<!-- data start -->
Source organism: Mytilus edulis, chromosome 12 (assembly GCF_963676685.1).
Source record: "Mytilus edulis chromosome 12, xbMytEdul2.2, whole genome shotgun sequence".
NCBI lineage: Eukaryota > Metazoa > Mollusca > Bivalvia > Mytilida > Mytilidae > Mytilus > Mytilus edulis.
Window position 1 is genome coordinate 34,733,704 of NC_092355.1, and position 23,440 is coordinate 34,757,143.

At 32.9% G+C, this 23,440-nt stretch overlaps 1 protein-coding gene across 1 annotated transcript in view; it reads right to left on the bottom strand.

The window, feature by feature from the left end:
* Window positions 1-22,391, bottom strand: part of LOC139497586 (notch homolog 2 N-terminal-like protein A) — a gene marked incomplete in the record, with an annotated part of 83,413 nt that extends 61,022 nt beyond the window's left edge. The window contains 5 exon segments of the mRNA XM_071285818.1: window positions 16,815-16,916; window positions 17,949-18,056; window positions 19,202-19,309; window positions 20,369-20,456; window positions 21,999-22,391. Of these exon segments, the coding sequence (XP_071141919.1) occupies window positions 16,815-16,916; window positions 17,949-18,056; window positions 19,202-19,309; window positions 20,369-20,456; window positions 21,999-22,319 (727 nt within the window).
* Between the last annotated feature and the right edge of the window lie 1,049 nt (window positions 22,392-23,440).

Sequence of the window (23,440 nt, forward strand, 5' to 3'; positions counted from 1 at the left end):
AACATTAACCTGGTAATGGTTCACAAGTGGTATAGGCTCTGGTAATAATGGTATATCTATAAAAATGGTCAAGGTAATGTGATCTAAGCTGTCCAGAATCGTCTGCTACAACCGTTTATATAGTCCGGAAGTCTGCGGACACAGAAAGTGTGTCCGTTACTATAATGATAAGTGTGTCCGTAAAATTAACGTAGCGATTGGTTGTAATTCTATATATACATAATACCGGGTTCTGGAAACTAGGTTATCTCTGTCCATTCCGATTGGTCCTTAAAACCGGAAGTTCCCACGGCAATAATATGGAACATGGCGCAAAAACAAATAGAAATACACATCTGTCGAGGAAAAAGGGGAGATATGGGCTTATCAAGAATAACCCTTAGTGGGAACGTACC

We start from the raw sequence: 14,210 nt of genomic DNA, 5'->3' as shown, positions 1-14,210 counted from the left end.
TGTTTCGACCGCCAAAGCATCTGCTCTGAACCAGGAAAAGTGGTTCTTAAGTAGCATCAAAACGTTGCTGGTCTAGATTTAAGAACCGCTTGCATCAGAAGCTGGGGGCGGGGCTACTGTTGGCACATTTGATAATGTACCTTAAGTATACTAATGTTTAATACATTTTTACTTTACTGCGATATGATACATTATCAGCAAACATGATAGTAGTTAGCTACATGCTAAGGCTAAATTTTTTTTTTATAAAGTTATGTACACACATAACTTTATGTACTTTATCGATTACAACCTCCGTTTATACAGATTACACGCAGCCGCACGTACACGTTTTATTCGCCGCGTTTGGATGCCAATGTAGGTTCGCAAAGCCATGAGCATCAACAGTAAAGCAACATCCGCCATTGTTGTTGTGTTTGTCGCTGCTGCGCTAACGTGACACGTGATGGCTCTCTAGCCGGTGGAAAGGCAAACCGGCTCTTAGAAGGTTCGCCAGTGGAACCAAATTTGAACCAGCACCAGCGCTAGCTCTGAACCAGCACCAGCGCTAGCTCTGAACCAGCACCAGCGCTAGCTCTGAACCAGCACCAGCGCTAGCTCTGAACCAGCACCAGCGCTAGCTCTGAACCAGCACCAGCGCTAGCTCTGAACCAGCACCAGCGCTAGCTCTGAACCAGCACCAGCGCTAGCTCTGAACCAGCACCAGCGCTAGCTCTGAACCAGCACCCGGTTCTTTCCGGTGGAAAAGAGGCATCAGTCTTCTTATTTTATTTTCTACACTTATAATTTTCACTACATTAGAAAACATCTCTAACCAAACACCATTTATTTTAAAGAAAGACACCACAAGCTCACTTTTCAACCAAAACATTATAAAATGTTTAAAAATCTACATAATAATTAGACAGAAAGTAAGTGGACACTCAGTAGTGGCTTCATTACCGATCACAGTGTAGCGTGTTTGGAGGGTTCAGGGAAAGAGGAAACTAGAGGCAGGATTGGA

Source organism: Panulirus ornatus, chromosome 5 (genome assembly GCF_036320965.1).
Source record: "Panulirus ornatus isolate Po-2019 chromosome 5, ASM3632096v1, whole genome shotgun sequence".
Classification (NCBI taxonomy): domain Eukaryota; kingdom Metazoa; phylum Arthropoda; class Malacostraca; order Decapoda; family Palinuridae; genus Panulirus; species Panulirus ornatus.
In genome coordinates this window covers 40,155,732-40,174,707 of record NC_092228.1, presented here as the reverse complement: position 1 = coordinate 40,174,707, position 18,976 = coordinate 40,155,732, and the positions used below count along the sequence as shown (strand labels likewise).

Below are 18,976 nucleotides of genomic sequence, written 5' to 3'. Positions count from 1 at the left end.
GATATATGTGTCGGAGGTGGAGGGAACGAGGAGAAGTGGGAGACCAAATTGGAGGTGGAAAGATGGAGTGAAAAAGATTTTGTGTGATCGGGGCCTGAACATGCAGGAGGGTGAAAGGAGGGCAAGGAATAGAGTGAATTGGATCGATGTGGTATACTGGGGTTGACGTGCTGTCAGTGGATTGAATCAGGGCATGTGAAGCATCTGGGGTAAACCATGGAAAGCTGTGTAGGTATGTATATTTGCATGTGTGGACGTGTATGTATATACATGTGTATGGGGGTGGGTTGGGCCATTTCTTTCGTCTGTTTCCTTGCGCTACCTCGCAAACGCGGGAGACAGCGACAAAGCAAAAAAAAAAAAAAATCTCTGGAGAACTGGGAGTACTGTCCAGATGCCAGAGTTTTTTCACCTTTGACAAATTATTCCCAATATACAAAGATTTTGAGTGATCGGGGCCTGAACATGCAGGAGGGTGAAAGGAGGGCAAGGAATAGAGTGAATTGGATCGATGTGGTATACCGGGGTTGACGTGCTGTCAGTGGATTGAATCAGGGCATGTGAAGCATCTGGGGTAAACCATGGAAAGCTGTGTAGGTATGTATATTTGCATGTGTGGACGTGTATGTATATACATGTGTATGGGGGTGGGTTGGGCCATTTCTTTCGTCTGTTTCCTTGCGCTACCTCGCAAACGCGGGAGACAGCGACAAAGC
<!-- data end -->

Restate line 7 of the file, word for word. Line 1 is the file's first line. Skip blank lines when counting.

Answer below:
* Window positions 1-22,391, bottom strand: part of LOC139497586 (notch homolog 2 N-terminal-like protein A) — a gene marked incomplete in the record, with an annotated part of 83,413 nt that extends 61,022 nt beyond the window's left edge. The window contains 5 exon segments of the mRNA XM_071285818.1: window positions 16,815-16,916; window positions 17,949-18,056; window positions 19,202-19,309; window positions 20,369-20,456; window positions 21,999-22,391. Of these exon segments, the coding sequence (XP_071141919.1) occupies window positions 16,815-16,916; window positions 17,949-18,056; window positions 19,202-19,309; window positions 20,369-20,456; window positions 21,999-22,319 (727 nt within the window).